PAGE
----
His small propeller jet was bumping and gliding its way over the Colombian border when Jorge Zalles first saw the lush greenery below him dissolve into tiny squares. They were coca fields, hundreds of miles of them. Zalles, a social scientist, had planned to mediate relations between Colombia and Ecuador. But he returned to Ecuador last year with another plan in mind.
In the Ecuadorean capital of Quito, where Zalles lives, walls are liberally spray-painted with phrases such as "Plan Colombia = Vietnam" and "Llucshi yanqui," indigenous words meaning "go away." These phrases were once the battle cries of a few disgruntled far-left Ecuadoreans who opposed the U.S.-funded anti-narcotics initiative. Now, with increased fear of Colombian paramilitary and drug traffickers spilling over the border, these words are taken a lot more seriously.
Plan Colombia was developed in 1999 by Colombian president Andres Pastrana in an effort to garner international support for a social and economic reform of the country. A brilliantly written document, its 20 pages paint a sordid picture of modern-day Colombia, splashing over it some bright shades of hope for the future, and make a desperate plea for international assistance.
Luckily for Pastrana, the U.S. happened to have a little cocaine problem on its hands. Former President Bill Clinton shook hands with Pastrana, promised him more than $1 billion in aid, and suddenly we were peace-keeping superheroes. And they were the ones with the drug problem.
U.S. support of Plan Colombia boils down to one primary objective: Bolstering Colombian counter-narcotics efforts. The U.S. Defense and State departments have funded the dispatch of fumigation planes to Colombia to spread herbicide on coca crops. In addition, dozens of Black Hawk and Super Huey helicopters are scheduled to arrive next year, and hundreds of U.S. troops currently stationed in Colombia are training Colombian troops and manning U.S. air bases.
If President Bush's proposed 2002 "Andean Initiative" is adopted, it will continue support of Plan Colombia and further expand it into a regional effort involving Colombia's neighbors, including Ecuador.
Despite its gravity, Plan Colombia receives relatively few mentions in the U.S. media. But the few who are aware of it are wondering: What kind of drug war are we dragging ourselves and other nations into?
Conflict in Colombia
The people of Colombia are disillusioned, and they have good reason to be. For 40 years, their hopes for peace and stability have been shattered by conflicts raging between the Colombian government and the two main radical political factions: the leftist Revolutionary Armed Forces of Colombia (FARC) and right-wing guerrilla insurgents. These organizations are the focal points of instability in Colombia, taking part in every aspect of the drug trade from providing illegal crop seeds to farmers and guarding the plantations to international marketing of cocaine.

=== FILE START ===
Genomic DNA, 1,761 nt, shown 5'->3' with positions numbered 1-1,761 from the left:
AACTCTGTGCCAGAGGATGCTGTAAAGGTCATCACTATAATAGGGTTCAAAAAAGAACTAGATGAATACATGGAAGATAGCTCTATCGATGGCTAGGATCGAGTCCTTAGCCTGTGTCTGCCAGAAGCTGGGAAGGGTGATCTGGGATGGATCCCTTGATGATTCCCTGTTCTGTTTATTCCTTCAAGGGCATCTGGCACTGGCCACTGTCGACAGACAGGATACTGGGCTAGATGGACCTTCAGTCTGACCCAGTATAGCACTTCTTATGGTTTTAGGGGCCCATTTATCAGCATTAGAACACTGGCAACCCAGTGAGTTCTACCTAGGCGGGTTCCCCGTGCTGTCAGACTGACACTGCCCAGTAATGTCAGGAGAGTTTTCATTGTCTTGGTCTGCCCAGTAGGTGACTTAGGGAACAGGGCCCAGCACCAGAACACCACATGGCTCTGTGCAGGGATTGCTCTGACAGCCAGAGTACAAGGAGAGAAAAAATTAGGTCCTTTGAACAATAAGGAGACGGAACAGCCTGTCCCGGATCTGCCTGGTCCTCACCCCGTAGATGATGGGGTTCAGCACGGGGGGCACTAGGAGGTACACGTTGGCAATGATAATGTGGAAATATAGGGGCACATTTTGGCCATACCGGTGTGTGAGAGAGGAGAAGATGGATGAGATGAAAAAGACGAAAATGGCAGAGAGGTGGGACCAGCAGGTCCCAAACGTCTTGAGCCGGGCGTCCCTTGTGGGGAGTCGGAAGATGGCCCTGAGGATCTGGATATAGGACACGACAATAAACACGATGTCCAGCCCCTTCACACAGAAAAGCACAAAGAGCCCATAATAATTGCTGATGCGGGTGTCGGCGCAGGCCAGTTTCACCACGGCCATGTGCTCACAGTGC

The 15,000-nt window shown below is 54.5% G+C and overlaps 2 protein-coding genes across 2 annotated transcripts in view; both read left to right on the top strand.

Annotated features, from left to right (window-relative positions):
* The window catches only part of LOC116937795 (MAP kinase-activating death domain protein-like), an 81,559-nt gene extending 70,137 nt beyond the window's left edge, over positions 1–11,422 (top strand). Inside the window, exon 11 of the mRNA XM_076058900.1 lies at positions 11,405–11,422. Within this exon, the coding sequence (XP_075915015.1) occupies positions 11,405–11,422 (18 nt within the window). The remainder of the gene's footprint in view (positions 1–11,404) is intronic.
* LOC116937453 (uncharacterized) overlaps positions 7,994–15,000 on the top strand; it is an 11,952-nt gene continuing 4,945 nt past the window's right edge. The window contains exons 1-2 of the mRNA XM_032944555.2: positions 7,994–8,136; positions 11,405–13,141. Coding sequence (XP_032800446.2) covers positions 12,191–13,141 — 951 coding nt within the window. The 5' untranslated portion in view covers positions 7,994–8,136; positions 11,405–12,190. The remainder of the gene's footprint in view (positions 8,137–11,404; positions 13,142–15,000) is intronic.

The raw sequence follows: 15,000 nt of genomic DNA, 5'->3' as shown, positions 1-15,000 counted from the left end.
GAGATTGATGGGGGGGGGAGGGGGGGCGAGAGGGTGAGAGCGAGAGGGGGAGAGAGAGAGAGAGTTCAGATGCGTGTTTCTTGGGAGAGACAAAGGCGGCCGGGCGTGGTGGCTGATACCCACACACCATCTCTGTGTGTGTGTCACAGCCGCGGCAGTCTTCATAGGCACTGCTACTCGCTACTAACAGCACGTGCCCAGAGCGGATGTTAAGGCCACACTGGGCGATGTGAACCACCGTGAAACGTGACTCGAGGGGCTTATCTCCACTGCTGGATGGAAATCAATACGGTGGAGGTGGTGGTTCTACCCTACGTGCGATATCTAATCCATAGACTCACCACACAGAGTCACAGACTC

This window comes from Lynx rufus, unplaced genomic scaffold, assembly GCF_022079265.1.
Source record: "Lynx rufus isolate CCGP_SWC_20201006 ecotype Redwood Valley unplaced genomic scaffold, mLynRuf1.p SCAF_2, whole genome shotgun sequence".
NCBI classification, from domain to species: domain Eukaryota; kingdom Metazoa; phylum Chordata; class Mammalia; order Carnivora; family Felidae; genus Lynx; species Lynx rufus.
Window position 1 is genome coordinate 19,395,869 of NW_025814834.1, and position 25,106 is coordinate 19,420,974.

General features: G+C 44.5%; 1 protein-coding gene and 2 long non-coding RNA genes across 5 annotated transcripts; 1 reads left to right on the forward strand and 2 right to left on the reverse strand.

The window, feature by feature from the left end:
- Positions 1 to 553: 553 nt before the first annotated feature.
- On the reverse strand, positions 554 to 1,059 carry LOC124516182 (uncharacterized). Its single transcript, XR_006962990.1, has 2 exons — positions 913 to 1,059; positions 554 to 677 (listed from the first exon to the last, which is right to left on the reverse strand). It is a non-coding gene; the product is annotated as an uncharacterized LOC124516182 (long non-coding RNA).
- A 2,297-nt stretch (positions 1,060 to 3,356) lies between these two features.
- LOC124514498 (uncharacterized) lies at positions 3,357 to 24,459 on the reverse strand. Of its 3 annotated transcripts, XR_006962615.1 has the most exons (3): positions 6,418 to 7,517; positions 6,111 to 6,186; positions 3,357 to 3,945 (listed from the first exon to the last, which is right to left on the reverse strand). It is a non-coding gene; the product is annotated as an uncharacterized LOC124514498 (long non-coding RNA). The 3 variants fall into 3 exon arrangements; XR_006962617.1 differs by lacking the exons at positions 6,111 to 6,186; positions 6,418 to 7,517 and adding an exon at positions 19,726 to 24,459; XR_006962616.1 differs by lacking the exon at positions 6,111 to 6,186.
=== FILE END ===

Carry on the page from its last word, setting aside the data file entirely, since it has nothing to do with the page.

There are two realities facing Colombia: The drug trade is not going to disappear, and it's going to get worse unless common ground between political factions and the Colombian government can be found to foster peace. And until the United States, as the greatest consumer of cocaine in the world, helps to diminish demand, little is going to stop poverty-stricken farmers from continuing their role in this lucrative business.
"There has been a gigantic amount of work avoidance . . . displacing the origin of the drug problem from North America to Colombia," said Zalles, a social scientist at the Universidad San Francisco de Quito. He spoke realistically about Plan Colombia, his philosophy boiling down to one word: humility.
"Many people speak of a solution. . . . (We shouldn't) speak of a solution, but of first making the situation more manageable."
Colombia's economy is bad. Real bad. A recent issue of the Latin American economic journal "Latin American Monitor" has frequent mentions of weakening government authority in Colombia and an inability to curb guerrilla activity, with President Pastrana's national approval ratings dropping below 30 percent. Foreign investors are keeping their distance as unemployment skyrockets and politics continues to undermine the country's economy.
As President Bush's Andean Initiative points out, a military solution is not a viable option for ending the crisis in Colombia because the government is weak in comparison to the paramilitary forces. Colombia's government has to take a stand for peace - but peace will never come until some fundamental changes are made.
First, the judicial branch needs to be restructured. It is currently weak and ineffective, at least partly because it is subject to constant intimidation by radical groups. Second, the government must sever any ties with paramilitaries and illegal drug interests. Until these changes are made, both Colombia's citizens and foreign investors will remain skeptical of the government's integrity.
The Andean Initiative proposes to allocate approximately $880 million toward three goals to help Colombia: (1) Promote democratic stability in the Andean region. (2) Foster trade and economic development. And (3) reduce the illegal drug trade. This initiative takes a realistic approach in that it recognizes the urgent need for human rights reform and economic growth in the Andean region.
However, it still fails to account for the damage that may be caused to countries bordering Colombia, the environmental repercussions of mass defoliations in the effort to eradicate the coca crop and what would seem the most obvious -- reducing the demand for cocaine in the United States.